The Social Dilemma
Sep 09, 2020 4 min

The Social Dilemma

A new documentary called The Social Dilemma comes out on Netflix today, September 9, 2020. We hope that this film, full of interviews with tech insiders, will be a catalyst and tool for exposing how technology has been distorting our perception of the world, and will help us reach the shared ground we need to solve big problems together.
Facebook Goes '2Africa'
Sep 02, 2020 35 min

Facebook Goes '2Africa'

This summer, Facebook unveiled “2Africa,” a subsea cable project that will encircle nearly the entire continent of Africa — much to the surprise of Julie Owono. As Executive Director of Internet Without Borders, she’s seen how quickly projects like this can become enmeshed in local politics, as private companies dig through territorial waters, negotiate with local officials and gradually assume responsibility over vital pieces of national infrastructure. “It’s critical, now, that communities have a seat at the table,” Julie says. We ask her about the risks of tech companies leading us into an age of “digital colonialism,” and what she hopes to achieve as a newly appointed member of Facebook’s Oversight Board.
When Media Was for You and Me
Aug 06, 2020 37 min

When Media Was for You and Me

In 1940, a group of 60 American intellectuals formed the Committee for National Morale. “They’ve largely been forgotten,” says Fred Turner, a professor of communications at Stanford University, but their work had a profound impact on public opinion. They produced groundbreaking films and art exhibitions. They urged viewers to stop, reflect and think for themselves, and in so doing, they developed a set of design principles that reimagined how media could make us feel more calm, reflective, empathetic; in short, more democratic.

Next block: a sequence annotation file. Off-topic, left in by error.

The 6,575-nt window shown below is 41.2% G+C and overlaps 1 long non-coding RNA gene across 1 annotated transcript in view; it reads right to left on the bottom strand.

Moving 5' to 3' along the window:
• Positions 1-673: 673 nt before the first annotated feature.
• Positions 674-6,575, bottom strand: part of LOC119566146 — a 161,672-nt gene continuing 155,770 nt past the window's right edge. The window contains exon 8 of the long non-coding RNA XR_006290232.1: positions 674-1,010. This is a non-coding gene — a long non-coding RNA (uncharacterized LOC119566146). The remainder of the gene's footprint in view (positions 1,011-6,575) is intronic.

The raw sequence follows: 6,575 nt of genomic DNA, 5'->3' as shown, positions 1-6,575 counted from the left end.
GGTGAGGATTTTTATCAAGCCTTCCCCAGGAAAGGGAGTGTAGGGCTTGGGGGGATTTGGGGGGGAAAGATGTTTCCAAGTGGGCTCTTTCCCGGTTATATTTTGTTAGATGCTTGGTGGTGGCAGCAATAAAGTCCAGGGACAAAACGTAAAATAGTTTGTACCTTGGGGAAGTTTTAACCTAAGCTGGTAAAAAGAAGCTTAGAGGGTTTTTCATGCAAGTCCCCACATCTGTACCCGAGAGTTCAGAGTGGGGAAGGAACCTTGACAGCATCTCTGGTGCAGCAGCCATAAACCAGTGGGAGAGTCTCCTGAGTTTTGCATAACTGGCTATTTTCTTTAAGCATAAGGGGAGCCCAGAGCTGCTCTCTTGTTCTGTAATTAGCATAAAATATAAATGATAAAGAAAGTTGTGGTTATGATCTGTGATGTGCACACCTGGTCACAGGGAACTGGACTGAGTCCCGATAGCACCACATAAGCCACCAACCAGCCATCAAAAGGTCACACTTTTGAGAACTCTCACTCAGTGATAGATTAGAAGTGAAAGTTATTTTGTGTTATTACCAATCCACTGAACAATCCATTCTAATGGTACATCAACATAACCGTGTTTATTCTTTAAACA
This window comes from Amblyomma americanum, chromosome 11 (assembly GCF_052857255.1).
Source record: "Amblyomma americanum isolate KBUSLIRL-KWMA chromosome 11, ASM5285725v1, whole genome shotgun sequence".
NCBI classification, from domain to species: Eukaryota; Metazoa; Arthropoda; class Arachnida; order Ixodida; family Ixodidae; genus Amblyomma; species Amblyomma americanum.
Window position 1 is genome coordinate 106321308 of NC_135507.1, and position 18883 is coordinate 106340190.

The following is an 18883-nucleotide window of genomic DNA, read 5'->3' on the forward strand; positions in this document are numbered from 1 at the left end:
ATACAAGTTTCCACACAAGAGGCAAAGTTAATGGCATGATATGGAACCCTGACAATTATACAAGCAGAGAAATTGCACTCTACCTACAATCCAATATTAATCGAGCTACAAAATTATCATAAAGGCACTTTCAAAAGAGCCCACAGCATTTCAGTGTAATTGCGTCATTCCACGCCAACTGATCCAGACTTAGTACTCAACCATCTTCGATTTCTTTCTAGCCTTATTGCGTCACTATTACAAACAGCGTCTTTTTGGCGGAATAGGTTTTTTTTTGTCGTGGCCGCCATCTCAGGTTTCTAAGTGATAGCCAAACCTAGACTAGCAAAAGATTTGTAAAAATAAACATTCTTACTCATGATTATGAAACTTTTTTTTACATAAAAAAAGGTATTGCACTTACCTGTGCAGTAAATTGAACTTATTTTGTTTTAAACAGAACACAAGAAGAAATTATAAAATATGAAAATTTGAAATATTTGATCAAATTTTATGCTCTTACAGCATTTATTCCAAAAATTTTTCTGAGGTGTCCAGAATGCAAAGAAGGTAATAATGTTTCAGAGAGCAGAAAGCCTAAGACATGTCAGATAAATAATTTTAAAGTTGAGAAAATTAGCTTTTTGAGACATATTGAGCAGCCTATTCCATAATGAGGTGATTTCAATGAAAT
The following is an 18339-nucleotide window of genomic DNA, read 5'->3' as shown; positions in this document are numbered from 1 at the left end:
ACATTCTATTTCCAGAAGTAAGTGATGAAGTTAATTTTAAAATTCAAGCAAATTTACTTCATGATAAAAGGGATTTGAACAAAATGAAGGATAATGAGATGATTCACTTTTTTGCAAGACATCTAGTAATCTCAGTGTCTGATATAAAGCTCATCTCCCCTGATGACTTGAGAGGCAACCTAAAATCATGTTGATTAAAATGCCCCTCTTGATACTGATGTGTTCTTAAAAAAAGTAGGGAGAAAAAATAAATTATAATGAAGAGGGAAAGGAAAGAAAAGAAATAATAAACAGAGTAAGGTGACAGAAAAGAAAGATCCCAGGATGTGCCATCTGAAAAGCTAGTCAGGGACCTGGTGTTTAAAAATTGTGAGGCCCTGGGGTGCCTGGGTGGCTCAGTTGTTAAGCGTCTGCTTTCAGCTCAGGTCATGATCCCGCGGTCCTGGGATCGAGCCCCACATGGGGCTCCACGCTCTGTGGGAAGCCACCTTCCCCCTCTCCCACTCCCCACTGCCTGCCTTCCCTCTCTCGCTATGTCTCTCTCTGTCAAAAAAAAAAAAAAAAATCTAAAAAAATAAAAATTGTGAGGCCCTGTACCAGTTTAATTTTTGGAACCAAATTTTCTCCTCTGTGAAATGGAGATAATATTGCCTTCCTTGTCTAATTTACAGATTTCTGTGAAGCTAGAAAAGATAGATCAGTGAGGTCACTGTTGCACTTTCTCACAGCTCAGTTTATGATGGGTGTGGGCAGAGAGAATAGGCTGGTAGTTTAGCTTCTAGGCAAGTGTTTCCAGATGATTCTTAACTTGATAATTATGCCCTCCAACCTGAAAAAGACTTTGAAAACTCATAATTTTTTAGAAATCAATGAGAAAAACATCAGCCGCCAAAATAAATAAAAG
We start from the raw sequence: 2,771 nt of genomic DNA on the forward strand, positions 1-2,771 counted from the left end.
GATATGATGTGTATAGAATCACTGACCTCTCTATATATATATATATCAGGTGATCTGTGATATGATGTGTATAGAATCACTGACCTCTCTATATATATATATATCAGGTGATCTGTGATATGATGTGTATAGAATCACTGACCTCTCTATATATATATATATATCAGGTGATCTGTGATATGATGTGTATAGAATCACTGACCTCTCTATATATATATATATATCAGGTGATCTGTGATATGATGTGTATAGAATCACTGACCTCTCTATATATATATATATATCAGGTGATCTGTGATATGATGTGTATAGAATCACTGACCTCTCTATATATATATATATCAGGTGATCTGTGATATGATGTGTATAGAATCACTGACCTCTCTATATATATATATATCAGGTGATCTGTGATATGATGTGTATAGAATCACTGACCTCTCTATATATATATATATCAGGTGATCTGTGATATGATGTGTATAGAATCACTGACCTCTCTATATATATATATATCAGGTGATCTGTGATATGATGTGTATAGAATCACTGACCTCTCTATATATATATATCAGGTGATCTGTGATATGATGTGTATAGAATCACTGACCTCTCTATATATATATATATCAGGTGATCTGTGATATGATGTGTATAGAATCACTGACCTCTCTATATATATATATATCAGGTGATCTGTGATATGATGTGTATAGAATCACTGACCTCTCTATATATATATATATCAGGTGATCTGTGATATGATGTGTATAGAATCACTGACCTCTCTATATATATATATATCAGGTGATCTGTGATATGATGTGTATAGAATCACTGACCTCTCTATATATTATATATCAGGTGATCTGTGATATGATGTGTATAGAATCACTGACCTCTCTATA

Digital Democracy Is Within Reach
Jul 23, 2020 46 min

Digital Democracy Is Within Reach

Imagine a world where every country has a digital minister and technologically-enabled legislative bodies. Votes are completely transparent and audio and video of all conversations between lawmakers and lobbyists are available to the public immediately. Conspiracy theories are acted upon within two hours and replaced by humorous videos that clarify the truth. Imagine that expressing outrage about your local political environment turned into a participatory process where you were invited to solve that problem and even entered into a face to face group workshop. Does that sound impossible? It’s ambitious and optimistic, but that's everything that our guest this episode, Audrey Tang, digital minister of Taiwan, has been working on in her own country for many years. Audrey’s path into public service began in 2014 with her participation in the Sunflower Movement, a student-led protest in Taiwan’s parliamentary building, and she’s been building on that experience ever since, leading her country into a future of truly participatory digital democracy.
Beyond the Boycott
Jul 10, 2020 9 min

Beyond the Boycott

#StopHateforProfit is an important first step, but we need to go much further.
The World According to Q
Jul 08, 2020 59 min

The World According to Q

What would inspire someone to singlehandedly initiate an armed standoff on the Hoover Dam, or lead the police on a 100-mile-an-hour car chase while calling for help from an anonymous internet source, or travel hundreds of miles alone to shoot up a pizza parlor? The people who did these things were all connected to the decentralized cult-like internet conspiracy theory group called QAnon. Our guest this episode, Travis View, is a researcher, writer and podcast host who has spent the last few years trying to understand the people who’ve become wrapped up in QAnon and the concerning consequences as Q followers increasingly leave their screens and take extreme actions in the real world. As many as six candidates who support QAnon are running for Congress and will be on the ballot for the 2020 elections, threatening to upend long-held Republican establishment seats. This just happened to a five-term Republican congressman in Colorado. Travis warns that QAnon is an extremism problem, not a disinformation or political problem, and dismissing QAnon as a fringe threat underestimates how quickly their views can leapfrog into mainstream debates on the left and the right.